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Showing posts from June, 2011

New York Times covers Pacific Rim lawsuit

The New York Times published a story today about gold mining conflicts in El Salvador titled First a Gold Rush, Then the Lawyers.  The focus of the story is on Pacific Rim's attempts to open a gold mine in El Salvador, and is fairly sympathetic to the Canadian company.   There is nothing in the article which will be new to regular readers of this blog, but it presents a broad overview of the gold mining issue.

The Romero Files

Our friend Polycarpio, who writes the quality  Super Martyrio bilingual blog dedicated to Archbishop Oscar Romero, recently wrote a post about the US government views of Romero, as revealed by diplomatic cables from the time.   With Polycaripo's permission, it is reprinted in full here:

While arecently leaked diplomatic cablefrom the U.S. Embassy in El Salvador sheds light on the prior Salvadoran government’s machinations to enlist the Vatican’s assistance to discourage international investigations of Archbishop Romero’s assassination, historic embassy cables reveal U.S. intelligence insights on Archbishop Romero himself. A dozen cables obtained by George Washington University andposted on its National Security Archiveshow that the U.S. State Department believed that Archbishop Romero, at first, “played a critical and most constructive role on behalf of moderation and peaceful reforms,” but the Embassy had soured on Archbishop Romero by January 1980, when diplomats began to perceiv…

Inflation threatens Salvadoran families

In a recent public opinion poll, 83% of Salvadorans reported that the cost of living was going up, and a significant percentage believed not controlling inflation was one of the primary failures of president Funes' government. A new report at 7marketSpot.com puts some numbers on inflation in El Salvador:
The continuing impact of higher international commodity prices has put the Funes administration under pressure to curb rising inflation, even as domestic demand remains weak. According to data from the Banco Central de Reserva de El Salvador (BCR, the Central Bank), annual inflation jumped to 6% in April, from 2.1% in late 2010, and -0.2% a year earlier, reflecting in part much higher petrol prices this year—in January-March oil imports increased by a sharp 40% year on year. Moreover, owing to a high dependence on imported grains and wheat, consumers have been badly affected by rising costs of imported food items.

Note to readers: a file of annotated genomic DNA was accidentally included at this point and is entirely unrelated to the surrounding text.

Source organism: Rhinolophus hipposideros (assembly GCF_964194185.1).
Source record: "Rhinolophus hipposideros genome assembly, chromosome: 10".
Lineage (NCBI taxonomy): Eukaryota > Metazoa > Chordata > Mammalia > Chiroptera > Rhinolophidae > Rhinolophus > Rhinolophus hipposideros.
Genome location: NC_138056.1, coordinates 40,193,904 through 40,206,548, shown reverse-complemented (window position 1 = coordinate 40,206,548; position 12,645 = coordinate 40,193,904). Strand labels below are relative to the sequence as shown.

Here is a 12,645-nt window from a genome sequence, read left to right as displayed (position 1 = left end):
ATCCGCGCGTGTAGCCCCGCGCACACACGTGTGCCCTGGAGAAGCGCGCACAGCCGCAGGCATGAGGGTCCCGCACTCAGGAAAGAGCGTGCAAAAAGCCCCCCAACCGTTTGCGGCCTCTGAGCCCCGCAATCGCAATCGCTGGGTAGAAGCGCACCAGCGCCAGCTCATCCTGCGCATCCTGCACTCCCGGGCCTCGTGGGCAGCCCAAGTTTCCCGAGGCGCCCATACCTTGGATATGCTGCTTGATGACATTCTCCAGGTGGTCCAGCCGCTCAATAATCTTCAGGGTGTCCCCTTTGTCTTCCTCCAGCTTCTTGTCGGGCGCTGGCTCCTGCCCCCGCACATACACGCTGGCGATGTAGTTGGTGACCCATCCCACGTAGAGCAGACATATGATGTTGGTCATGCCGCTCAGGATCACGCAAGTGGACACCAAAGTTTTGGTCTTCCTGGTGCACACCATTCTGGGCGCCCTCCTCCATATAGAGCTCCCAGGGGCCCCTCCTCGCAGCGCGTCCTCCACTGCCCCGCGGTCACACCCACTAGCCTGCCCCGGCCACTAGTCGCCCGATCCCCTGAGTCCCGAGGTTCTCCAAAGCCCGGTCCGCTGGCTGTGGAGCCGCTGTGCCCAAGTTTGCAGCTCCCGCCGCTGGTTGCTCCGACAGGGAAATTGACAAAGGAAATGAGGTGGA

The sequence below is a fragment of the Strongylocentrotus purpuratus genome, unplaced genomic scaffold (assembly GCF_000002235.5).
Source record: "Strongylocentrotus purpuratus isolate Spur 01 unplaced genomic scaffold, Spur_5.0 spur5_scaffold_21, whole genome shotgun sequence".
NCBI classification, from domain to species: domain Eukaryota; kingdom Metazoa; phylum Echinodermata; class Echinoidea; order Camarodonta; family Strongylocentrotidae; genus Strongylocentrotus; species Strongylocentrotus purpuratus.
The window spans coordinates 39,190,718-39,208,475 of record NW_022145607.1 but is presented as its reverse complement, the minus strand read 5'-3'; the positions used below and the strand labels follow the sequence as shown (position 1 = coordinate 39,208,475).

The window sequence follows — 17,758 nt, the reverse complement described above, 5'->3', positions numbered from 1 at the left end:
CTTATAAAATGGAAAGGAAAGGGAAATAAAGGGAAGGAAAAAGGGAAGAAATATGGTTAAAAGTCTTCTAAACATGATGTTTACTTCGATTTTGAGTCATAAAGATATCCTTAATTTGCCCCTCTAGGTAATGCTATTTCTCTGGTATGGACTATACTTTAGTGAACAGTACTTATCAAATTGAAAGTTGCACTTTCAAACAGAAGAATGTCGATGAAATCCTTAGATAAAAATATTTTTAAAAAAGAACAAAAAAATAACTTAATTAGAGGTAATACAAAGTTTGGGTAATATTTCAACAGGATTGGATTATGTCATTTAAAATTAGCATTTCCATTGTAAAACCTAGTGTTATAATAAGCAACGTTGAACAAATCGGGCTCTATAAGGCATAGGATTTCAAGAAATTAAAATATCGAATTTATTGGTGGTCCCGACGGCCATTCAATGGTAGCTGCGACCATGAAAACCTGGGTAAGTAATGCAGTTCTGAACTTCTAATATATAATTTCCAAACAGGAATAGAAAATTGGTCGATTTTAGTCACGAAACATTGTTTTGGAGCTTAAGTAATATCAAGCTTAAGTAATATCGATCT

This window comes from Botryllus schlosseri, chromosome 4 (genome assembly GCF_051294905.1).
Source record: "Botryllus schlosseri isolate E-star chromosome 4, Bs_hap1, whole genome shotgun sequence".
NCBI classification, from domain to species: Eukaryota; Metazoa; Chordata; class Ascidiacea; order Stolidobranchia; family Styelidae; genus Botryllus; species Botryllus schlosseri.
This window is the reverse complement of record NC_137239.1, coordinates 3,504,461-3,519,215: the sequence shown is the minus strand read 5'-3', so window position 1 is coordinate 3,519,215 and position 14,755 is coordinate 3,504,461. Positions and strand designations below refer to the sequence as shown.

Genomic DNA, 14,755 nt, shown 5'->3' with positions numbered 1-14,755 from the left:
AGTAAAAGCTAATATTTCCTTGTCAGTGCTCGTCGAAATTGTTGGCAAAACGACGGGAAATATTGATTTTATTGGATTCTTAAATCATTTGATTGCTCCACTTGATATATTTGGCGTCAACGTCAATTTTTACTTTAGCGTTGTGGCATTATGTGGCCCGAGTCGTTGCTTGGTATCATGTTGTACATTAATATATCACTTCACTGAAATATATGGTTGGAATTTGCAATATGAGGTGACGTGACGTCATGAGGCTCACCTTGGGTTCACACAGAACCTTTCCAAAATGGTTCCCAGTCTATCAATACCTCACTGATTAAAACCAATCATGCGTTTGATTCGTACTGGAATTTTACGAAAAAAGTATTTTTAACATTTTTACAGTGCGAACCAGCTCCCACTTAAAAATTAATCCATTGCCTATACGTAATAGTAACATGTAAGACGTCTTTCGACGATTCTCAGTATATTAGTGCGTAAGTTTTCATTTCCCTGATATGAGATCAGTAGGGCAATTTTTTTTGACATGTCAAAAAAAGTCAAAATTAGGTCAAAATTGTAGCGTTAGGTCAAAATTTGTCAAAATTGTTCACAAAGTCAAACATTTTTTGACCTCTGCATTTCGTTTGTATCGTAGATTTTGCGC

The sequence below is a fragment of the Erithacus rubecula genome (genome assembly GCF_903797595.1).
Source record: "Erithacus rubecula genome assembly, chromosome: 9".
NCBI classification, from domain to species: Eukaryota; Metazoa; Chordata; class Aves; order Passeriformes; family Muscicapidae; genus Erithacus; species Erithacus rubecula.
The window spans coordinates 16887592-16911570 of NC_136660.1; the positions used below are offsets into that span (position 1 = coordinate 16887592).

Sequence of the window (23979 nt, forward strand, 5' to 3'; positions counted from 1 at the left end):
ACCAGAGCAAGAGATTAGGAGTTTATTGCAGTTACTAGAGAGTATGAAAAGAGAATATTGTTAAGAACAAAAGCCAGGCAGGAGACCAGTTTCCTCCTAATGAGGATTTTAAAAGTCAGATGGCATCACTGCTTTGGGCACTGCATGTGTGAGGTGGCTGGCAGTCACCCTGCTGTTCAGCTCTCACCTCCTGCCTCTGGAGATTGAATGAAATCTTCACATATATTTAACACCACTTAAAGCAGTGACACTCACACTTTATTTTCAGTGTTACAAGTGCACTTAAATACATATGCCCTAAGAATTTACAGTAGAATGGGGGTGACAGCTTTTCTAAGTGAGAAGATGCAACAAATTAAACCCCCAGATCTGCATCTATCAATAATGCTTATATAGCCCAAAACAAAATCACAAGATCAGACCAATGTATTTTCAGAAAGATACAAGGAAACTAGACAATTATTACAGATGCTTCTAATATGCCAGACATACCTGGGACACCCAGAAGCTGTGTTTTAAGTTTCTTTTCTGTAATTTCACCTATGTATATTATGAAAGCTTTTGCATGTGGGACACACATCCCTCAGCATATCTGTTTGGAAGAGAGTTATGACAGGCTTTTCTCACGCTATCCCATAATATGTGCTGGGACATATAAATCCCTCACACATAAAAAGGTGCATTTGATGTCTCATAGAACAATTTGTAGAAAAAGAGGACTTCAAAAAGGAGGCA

According to a recent study by the Inter-American Development Bank …

One million Salvadorans on Facebook

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The website Socialbakers.com tracks Facebook usage across the globe.   Their website now shows that El Salvador has surpassed one million Facebook users.


That represents a penetration of some 16% of the Salvadoran population, and ranks El Salvador 74 out of 213 countries.  Not surprisingly, 84% of the users are age 34 or under.

Increasingly, Facebook is playing a role in Salvadoran politics and civil society.  The protests against Decree 743 have a FaceBook page titled I Support the 4 Magistrates of the Constitutional Court.  Politicians like President Mauricio Funes and  San Salvador Mayor Norman Quijano have pages, as does the US Embassy.   Inevitably, more and more organizing, debate, and campaigning will happen on Facebook and Twitter as the level of participation in these social media seems to have hit a critical mass.

Another anti-mining activist killed in Cabañas

There has once again been an unexplained murder of an environmental activist the department of Cabañas where conflict over proposed gold mining continues. The conflict has already claimed several lives. The following is from the staff of Radio Victoria, a progressive community radio station in Cabañas:
On June 2, in the city of Ilobasco, Cabañas, thirty year-old Juan Francisco Duran Ayala was putting up flyers and banners that asked for the approval of a law against metal mining and for the Canadian mining company Pacific Rim to leave Cabañas as part of a Cabañas Environmental Committee (CAC) campaign. The CAC reports that the mayor of Ilobasco, José Maria Dimas Castellano, ordered members of the municipal police to remove the banners and intimidate the activists that were hanging them. The next day Juan Francisco left for his classes at the Technological University in San Salvador and was not heard from again.